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Yard team working hard to repair Astute fire damage

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Yard team working hard to repair Astute fire damage

Postby U-5075 » Thu Apr 30, 2009 1:46 pm

http://www.nwemail.co.uk/news/barrow/ya ... h=1.272472

One foto of (of two) of interest:
BLAZE: Smoke and flames seen coming from Astute sub on April 18. Something a bit different........ interesting.


Yard team working hard to repair Astute fire damage
Last updated 13:10, Thursday, 30 April 2009

A DEDICATED team is working round the clock to repair the damage caused by the fire on Astute.

But BAE says it is not yet in a position to estimate the cost or impact of the blaze on April 18, on the first-of-class nuclear submarine’s schedule.

And a shipyard union chief also says the workforce are keeping their fingers crossed that the blaze has not caused any major damage.

Chris Nelson, communications manager for BAE Systems Submarine Solutions, told The Mail an investigation is taking place to determine the cause of the fire.

He said: “The Bridge Fin recovery work stream now has a dedicated team repairing the damage caused by the fire. The team is made up of personnel from BAE Systems, the Royal Navy, the MoD and supply chain partners. The work is being carried out alongside other vital tasks already planned for the first of class submarine.

“An investigation is taking place to determine the cause of the fire and evaluate the full extent of the damage.”

The fire broke out at the top of the fin or conning tower of the boat while it was being worked on in Devonshire Dock.

Twenty people working in the boat had to be evacuated because of the fire, which sent up a big pall of black smoke that was seen around the town.

While BAE is still checking over the £1.2bn sub to assess the damage, the company has said the inside of the boat and the diesel engine and nuclear reactor were not affected.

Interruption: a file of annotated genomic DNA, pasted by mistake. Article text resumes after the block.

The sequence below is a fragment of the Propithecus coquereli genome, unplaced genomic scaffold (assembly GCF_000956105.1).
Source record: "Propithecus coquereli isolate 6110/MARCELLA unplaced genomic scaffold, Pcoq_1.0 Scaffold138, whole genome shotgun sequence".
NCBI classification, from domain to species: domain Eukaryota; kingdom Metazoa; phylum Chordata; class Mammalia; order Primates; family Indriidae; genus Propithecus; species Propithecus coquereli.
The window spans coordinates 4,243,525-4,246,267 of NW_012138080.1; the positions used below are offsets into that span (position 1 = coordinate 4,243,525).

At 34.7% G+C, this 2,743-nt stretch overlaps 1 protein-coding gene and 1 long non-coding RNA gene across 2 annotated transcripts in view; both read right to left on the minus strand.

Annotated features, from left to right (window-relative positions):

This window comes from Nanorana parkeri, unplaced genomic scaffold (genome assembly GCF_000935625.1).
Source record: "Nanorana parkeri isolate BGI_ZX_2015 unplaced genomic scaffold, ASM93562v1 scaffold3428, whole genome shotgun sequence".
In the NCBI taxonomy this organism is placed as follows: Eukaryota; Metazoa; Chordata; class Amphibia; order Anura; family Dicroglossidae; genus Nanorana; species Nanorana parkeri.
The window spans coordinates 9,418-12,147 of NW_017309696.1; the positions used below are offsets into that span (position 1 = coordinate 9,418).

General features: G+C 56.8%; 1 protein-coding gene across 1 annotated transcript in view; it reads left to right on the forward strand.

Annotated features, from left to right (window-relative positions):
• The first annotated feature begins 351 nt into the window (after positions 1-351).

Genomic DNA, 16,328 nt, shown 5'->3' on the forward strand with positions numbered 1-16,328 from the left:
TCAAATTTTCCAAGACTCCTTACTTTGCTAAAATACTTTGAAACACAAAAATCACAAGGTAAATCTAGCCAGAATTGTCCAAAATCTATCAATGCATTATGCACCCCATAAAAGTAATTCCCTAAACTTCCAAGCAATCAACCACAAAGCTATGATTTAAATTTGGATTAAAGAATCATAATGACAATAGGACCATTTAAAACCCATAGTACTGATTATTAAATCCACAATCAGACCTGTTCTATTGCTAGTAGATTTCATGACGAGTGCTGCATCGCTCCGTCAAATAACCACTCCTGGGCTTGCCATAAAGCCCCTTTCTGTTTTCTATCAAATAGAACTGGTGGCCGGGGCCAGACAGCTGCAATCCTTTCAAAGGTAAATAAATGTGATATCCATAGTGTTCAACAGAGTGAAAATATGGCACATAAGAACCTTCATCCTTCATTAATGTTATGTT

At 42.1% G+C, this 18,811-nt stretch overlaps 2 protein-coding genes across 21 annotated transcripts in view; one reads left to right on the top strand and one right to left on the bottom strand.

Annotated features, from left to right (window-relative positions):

Azza Samms, union secretary for yard manual workers, said: “The Monday after the company was telling us they hoped it won’t affect the programme and the news on Thursday was that everything was going to plan.

“Nobody was injured thank God. It is not good. It’s unfortunate that these things happen but it is obviously not done deliberately. It’s an accident and accidents do happen unfortunately.

“I think it was the burning tiles that caused all the black smoke. Hopefully it is not as bad as we first thought, but the investigation is still taking place.” The top of the fin includes a series of apertures from which expensive masts and antennae, including the sub’s new-style TV periscope, are deployed.

The fire came as the submarine was commissioning equipment in dockside tests and was due to switch on its nuclear reactor for power range testing.

Some reports, including one on the Defence News website, have claimed the switch-on has been put back until later in the summer. The submarine was scheduled to do sea trials this summer before moving to the Royal Navy base at Faslane for any final rectification work.

BAE confirmed the fire started during trials of the snort induction system which draws in and circulates air for the diesel engines, although the engines were not running at the time.